GB: No, I don't play chess very much. I was never all that good a chess player. I never got above Class A. I'll never be a world-class chess player.

GAM: Well, I don't know, you won every time that I saw you doing it.

GB: Well, that's what I say. You pick the opposition.

GAM: I don't know that you picked your opposition. There were just guys ready to come in and chew you up.

GB: Well, chess-wise around here was small potatoes.

GAM: Well, yes, I suppose that's true. Did you ever play Frank Adleman? He was very good.

GB: Yes, was he at Berkeley?

GAM: He was a physicist here at the Lab.

GB: We had a chess team here at the Lab, and he was on it?

GAM: Yes. In the early years.

GB: Somehow I keep thinking he was in Berkeley, but maybe not.

GAM: Well, he spent a lot of time there.

GB: One of the interesting things about that was the chess team went to San Quentin a couple of times and played the inmates there. They never got mad enough to hurt us. I don't know if we lost every game or what, but we had a pretty active chess team.

GAM: That's neat.

GB: But, what could we have done differently? I don't know. I think the best move we ever made was to plagiarize Multics. I mean the simplicity of that system, its basic utility, certainly carried the central storage system for two decades.

GAM: Well, it's said by outsiders that there were three things that were first rate at the Lab. One of them was the storage system, one of them was the television monitor display system, and one was the operating system. It was the only one that was able to take the mixture of programs or problems that people generated. Now, the trouble is, if that never got into a place where you won a medal for it or something like that, where you got recognized for doing this kind of stuff, but the storage system and television monitor display system are still active, as you say.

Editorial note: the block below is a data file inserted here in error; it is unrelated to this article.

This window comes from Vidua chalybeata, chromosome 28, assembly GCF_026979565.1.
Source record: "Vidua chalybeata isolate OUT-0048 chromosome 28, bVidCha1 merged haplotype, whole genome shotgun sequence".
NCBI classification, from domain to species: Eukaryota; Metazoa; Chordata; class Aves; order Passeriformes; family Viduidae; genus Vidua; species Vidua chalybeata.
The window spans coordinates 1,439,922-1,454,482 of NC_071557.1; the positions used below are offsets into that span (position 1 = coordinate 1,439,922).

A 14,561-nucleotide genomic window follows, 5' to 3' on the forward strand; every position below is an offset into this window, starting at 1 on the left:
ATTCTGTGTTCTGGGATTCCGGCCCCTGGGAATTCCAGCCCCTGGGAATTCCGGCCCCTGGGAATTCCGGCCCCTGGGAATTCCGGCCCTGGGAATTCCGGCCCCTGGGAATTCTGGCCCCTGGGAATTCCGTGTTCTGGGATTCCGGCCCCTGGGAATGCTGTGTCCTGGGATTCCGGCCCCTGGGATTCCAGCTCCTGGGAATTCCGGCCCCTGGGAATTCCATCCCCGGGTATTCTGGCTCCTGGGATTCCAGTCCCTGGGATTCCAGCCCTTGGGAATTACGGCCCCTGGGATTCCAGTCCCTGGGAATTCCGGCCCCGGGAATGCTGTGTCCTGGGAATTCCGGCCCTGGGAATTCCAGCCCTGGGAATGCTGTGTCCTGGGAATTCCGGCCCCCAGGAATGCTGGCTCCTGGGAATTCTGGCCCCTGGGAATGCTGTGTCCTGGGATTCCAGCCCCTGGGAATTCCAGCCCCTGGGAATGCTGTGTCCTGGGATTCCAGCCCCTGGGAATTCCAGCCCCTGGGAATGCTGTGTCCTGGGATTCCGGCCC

GB: Well, it may be if it's a matter of getting publicity, maybe we could have done a lot more on that.

GAM: Oh yes.

GB: We certainly could have striven to get our systems out into the world. Now I'm not sure operating system would have been received well because it was so well tuned to the idiosyncratic needs of the people here. And it might not have been as general-purpose as we were told. But I'm not sure about that either. As a matter of fact, this new Unitree operating system we're going to in many respects derives from the central storage system here. The division into different functions and that kind of thing came from the IEEE storage system standard, and a lot of the basic ideas of that grew out of what we did, which arose out of the Multics.

GAM: Well, I remember we have tried to have you invited as the Lab's expert for those expert panels that we started with, where you could come and say, "I've been working on a mass storage system. Let's talk about this now." I remember those. You went to Boulder to do that. Well, now it's grown all out of proportion, and I'm not sure it hasn't lost its way.

Do you have any other things you want to add before we stop this?

GB: No, I guess I can't think of anything in particular. You asked about supervisors. I guess my favorite supervisor was John Fletcher. That's because there was essentially no supervision working in his group. It was a great way to work. Mutual respect.

GAM: In fact, it could even be a paradigm, okay? That is, you get good people, and tell them what you want done, and then get out of the way and let them do it.

GB: Yes.

GAM: I want to thank you for this most interesting chat.

[1] The Ising model was proposed originally around 1920 to explain the phenomena of phase transitions in a ferromagnet. As used in computational procedures it came to imply a procedure that used the Monte Carlo method for the study of particles in a lattice undergoing phase changes or other motion dynamics. There is a good, general discussion by Brian Hayes of the computational aspects of the Ising model. It appears in "The American Scientist, vol 88, no. 5, pp 384-388.

[2] SAP stood for Symbollic Assembly Program. FAP stood for FORTRAN Assembly Program.